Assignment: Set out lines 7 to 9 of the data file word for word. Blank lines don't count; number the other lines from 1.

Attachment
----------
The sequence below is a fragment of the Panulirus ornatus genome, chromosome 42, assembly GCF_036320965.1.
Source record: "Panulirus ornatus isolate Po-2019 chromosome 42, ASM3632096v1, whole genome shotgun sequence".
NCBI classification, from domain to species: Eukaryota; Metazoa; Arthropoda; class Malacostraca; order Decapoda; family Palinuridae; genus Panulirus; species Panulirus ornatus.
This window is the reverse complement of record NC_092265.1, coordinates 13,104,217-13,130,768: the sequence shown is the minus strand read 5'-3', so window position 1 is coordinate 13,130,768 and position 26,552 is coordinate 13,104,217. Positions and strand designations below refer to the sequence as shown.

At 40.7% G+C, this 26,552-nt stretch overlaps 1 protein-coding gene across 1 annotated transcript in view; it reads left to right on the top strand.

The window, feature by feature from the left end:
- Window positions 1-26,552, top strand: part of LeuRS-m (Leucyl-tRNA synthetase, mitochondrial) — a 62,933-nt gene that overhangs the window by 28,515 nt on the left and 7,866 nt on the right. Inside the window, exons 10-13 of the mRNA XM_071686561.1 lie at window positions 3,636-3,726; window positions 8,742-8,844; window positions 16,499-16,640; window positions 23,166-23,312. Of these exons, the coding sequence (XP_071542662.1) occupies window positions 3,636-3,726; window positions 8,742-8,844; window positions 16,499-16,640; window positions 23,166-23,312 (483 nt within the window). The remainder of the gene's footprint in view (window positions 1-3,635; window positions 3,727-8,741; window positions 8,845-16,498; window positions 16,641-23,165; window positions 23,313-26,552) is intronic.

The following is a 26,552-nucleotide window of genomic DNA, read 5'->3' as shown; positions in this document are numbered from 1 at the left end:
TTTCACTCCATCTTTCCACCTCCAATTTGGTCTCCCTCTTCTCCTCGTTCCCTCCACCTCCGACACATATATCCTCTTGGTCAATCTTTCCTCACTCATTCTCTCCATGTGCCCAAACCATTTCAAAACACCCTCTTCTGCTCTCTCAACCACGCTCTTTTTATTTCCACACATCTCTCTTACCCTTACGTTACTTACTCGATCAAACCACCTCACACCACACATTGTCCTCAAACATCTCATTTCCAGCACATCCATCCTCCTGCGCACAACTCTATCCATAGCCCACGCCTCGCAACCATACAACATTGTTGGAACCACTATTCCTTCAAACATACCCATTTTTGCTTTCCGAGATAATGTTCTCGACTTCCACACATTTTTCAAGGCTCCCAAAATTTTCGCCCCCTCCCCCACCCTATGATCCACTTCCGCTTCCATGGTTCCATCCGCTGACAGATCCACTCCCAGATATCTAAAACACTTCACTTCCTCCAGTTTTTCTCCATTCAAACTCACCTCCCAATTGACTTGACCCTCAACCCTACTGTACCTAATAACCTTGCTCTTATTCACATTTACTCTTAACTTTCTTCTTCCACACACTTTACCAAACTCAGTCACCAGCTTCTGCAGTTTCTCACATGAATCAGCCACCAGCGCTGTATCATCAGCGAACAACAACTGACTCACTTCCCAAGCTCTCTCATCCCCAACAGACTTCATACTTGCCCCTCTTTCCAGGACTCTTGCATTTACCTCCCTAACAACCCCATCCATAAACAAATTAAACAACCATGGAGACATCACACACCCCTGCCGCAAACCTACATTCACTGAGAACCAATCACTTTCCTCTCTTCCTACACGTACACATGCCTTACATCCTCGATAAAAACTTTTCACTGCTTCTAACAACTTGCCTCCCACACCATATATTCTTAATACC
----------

- Window positions 1-26,552, top strand: part of LeuRS-m (Leucyl-tRNA synthetase, mitochondrial) — a 62,933-nt gene that overhangs the window by 28,515 nt on the left and 7,866 nt on the right. Inside the window, exons 10-13 of the mRNA XM_071686561.1 lie at window positions 3,636-3,726; window positions 8,742-8,844; window positions 16,499-16,640; window positions 23,166-23,312. Of these exons, the coding sequence (XP_071542662.1) occupies window positions 3,636-3,726; window positions 8,742-8,844; window positions 16,499-16,640; window positions 23,166-23,312 (483 nt within the window). The remainder of the gene's footprint in view (window positions 1-3,635; window positions 3,727-8,741; window positions 8,845-16,498; window positions 16,641-23,165; window positions 23,313-26,552) is intronic.

The following is a 26,552-nucleotide window of genomic DNA, read 5'->3' as shown; positions in this document are numbered from 1 at the left end:
TTTCACTCCATCTTTCCACCTCCAATTTGGTCTCCCTCTTCTCCTCGTTCCCTCCACCTCCGACACATATATCCTCTTGGTCAATCTTTCCTCACTCATTCTCTCCATGTGCCCAAACCATTTCAAAACACCCTCTTCTGCTCTCTCAACCACGCTCTTTTTATTTCCACACATCTCTCTTACCCTTACGTTACTTACTCGATCAAACCACCTCACACCACACATTGTCCTCAAACATCTCATTTCCAGCACATCCATCCTCCTGCGCACAACTCTATCCATAGCCCACGCCTCGCAACCATACAACATTGTTGGAACCACTATTCCTTCAAACATACCCATTTTTGCTTTCCGAGATAATGTTCTCGACTTCCACACATTTTTCAAGGCTCCCAAAATTTTCGCCCCCTCCCCCACCCTATGATCCACTTCCGCTTCCATGGTTCCATCCGCTGACAGATCCACTCCCAGATATCTAAAACACTTCACTTCCTCCAGTTTTTCTCCATTCAAACTCACCTCCCAATTGACTTGACCCTCAACCCTACTGTACCTAATAACCTTGCTCTTATTCACATTTACTCTTAACTTTCTTCTTCCACACACTTTACCAAACTCAGTCACCAGCTTCTGCAGTTTCTCACATGAATCAGCCACCAGCGCTGTATCATCAGCGAACAACAACTGACTCACTTCCCAAGCTCTCTCATCCCCAACAGACTTCATACTTGCCCCTCTTTCCAGGACTCTTGCATTTACCTCCCTAACAACCCCATCCATAAACAAATTAAACAACCATGGAGACATCACACACCCCTGCCGCAAACCTACATTCACTGAGAACCAATCACTTTCCTCTCTTCCTACACGTACACATGCCTTACATCCTCGATAAAAACTTTTCACTGCTTCTAACAACTTGCCTCCCACACCATATATTCTTAATACC